Ahoy there, matey! Now’s the best time of year to walk the plank and discuss piracy on the high seas. Not the Caribbean, mind you, but the high seas of the Internet. Yes, I’m talking about piracy, so let’s take a look at how modern pirates stack up to their unwashed, nefarious counterparts. Arrrgh!
Everyone loves free stuff, except for the developers making the game and the publishers putting that game out there for consumers. Lots of pirates attempt to justify what the U.S. Justice System calls larceny, and there’s really no way to handle this discussion without going through each of the major arguments.
Up first, the argument that no one is hurt by pirating a game. Physically speaking, pirates are correct. There’s a lot less violence and destruction involved in pirating a copy of “Alan Wake” than there is in raiding a treasure ship bound for Spain from the new world. However, pirates are still depriving developers of the money that they earned by making that game. Every copy of the game that gets pirated results in revenue that is lost to the developers and publishers.
Next, the argument that it’s okay if you don’t like the publisher or the developer. Sure, no one likes EA, and Ubisoft is the most deserving of all the publishers, but that’s still no good reason to pirate their games. Even if you don’t think you can like a piece of art while disliking the artist, no company is going to change their policy just because they’re being pirated. After all, Bank of America isn’t going to change their mortgage policy just because a bank gets robbed. A far stronger message would be to resist the urge to buy “The Sims: Next Generation” and start a petition, or email the company telling them why you aren’t going to buy their game. I promise, this is far more effective than pirating their games.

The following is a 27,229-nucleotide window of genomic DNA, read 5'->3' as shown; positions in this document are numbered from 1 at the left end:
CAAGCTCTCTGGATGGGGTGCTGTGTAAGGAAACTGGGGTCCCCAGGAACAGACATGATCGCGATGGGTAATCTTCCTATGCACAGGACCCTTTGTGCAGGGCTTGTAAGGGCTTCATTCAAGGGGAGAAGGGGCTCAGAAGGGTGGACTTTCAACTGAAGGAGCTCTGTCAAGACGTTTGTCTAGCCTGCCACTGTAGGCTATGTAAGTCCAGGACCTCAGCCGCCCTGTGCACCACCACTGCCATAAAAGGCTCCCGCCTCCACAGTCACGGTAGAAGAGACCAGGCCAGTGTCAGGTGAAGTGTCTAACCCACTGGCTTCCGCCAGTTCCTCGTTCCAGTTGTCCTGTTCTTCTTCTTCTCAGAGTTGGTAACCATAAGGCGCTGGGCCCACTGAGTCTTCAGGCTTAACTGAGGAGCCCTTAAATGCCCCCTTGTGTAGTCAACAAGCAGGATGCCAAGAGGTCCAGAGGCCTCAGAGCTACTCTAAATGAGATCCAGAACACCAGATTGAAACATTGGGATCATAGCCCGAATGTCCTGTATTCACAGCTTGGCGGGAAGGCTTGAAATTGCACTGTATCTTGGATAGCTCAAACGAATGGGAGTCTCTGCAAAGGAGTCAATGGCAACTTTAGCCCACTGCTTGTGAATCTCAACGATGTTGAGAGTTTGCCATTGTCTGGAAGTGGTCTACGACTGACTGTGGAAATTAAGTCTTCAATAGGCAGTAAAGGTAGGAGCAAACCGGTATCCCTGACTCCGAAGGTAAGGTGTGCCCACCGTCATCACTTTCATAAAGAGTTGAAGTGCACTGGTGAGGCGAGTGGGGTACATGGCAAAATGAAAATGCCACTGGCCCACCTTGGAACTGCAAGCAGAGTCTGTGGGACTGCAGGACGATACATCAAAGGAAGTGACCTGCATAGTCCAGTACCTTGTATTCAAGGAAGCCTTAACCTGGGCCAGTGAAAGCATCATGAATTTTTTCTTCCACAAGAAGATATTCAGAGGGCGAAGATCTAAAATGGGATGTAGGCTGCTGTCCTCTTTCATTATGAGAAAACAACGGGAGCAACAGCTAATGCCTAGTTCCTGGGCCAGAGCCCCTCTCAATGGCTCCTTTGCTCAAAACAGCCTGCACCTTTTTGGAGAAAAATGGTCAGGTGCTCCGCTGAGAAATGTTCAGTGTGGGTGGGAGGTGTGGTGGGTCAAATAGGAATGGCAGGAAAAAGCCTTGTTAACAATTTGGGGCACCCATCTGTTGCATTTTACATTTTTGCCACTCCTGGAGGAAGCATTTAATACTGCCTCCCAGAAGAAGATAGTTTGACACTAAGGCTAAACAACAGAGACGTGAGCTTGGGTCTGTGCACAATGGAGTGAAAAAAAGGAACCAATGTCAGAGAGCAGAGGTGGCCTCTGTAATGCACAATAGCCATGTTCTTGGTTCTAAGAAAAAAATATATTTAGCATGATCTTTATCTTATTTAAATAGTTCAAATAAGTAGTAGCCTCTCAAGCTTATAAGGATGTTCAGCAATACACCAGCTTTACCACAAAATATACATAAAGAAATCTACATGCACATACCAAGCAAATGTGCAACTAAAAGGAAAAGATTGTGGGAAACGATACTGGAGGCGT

Then pirates make the argument that they wouldn’t have bought the game if they had to pay for it. Okay, so? Paying for the game doesn’t change the quality of the product, except in a few cases where developers implement hilarious anti-piracy measures within the game, like altering the game to make it unplayable. Again, if the product isn’t worth your money, then it’s not worth your time. If money is really an issue, be patient and wait for a sale. If it’s really worth the asking price, the retail price should fall pretty quickly.
Finally, we arrive at the argument that pirates are just testing games out to see if they like them enough to buy. No, stop laughing, we’re having a serious discussion here. Assuming that a pirate would only play the first level or two of a game and then decide to buy it, it doesn’t sound so bad, but that’s never really the case. Even so, it’s a lot of work to pirate a game and then play through if you might decide you hate it. Fortunately, there are dozens of sources that can give you an idea of the game’s quality. Right here in the Life section, we run video game reviews every week. YouTube has hundreds of gaming channels that allow you to watch a game being played. The gaming public has had more information available prior to making a purchase.
Even if all you own in the world is a computer and an Internet connection, there are still tons of great, free games out there. “Team Fortress 2” is free on Steam, dozens of high quality mobile games are free to try and every gaming platform offers some free games as part of special promotions or deals. Piracy is harmful to the entire industry, whether it’s pseudo-activism, a grudge against a publisher or outright cheapness.